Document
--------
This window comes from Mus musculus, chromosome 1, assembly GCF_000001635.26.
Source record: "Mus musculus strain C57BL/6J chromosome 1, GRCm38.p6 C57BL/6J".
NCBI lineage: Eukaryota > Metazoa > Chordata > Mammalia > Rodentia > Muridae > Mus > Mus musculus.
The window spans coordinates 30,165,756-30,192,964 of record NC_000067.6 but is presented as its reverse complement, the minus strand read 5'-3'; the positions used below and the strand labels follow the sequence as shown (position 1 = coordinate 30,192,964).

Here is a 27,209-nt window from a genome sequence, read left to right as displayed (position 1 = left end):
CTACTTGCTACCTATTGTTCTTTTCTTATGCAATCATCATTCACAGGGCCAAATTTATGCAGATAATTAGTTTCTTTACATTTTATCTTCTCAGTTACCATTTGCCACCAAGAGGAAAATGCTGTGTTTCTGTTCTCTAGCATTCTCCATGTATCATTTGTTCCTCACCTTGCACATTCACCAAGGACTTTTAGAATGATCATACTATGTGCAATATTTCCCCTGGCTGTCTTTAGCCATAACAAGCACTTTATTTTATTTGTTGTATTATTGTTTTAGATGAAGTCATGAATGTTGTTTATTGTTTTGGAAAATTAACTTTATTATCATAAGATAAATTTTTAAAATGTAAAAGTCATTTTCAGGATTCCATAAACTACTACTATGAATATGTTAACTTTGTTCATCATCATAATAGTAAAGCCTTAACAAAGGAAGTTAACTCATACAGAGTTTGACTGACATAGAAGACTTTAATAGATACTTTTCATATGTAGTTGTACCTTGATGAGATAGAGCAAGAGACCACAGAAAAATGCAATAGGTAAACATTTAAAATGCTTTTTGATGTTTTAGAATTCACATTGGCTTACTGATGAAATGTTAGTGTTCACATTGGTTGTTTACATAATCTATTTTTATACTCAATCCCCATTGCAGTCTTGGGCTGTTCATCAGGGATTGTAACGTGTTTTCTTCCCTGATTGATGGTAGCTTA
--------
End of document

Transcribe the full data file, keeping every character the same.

This window comes from Mus musculus, chromosome 1, assembly GCF_000001635.26.
Source record: "Mus musculus strain C57BL/6J chromosome 1, GRCm38.p6 C57BL/6J".
NCBI lineage: Eukaryota > Metazoa > Chordata > Mammalia > Rodentia > Muridae > Mus > Mus musculus.
The window spans coordinates 30,165,756-30,192,964 of record NC_000067.6 but is presented as its reverse complement, the minus strand read 5'-3'; the positions used below and the strand labels follow the sequence as shown (position 1 = coordinate 30,192,964).

Here is a 27,209-nt window from a genome sequence, read left to right as displayed (position 1 = left end):
CTACTTGCTACCTATTGTTCTTTTCTTATGCAATCATCATTCACAGGGCCAAATTTATGCAGATAATTAGTTTCTTTACATTTTATCTTCTCAGTTACCATTTGCCACCAAGAGGAAAATGCTGTGTTTCTGTTCTCTAGCATTCTCCATGTATCATTTGTTCCTCACCTTGCACATTCACCAAGGACTTTTAGAATGATCATACTATGTGCAATATTTCCCCTGGCTGTCTTTAGCCATAACAAGCACTTTATTTTATTTGTTGTATTATTGTTTTAGATGAAGTCATGAATGTTGTTTATTGTTTTGGAAAATTAACTTTATTATCATAAGATAAATTTTTAAAATGTAAAAGTCATTTTCAGGATTCCATAAACTACTACTATGAATATGTTAACTTTGTTCATCATCATAATAGTAAAGCCTTAACAAAGGAAGTTAACTCATACAGAGTTTGACTGACATAGAAGACTTTAATAGATACTTTTCATATGTAGTTGTACCTTGATGAGATAGAGCAAGAGACCACAGAAAAATGCAATAGGTAAACATTTAAAATGCTTTTTGATGTTTTAGAATTCACATTGGCTTACTGATGAAATGTTAGTGTTCACATTGGTTGTTTACATAATCTATTTTTATACTCAATCCCCATTGCAGTCTTGGGCTGTTCATCAGGGATTGTAACGTGTTTTCTTCCCTGATTGATGGTAGCTTA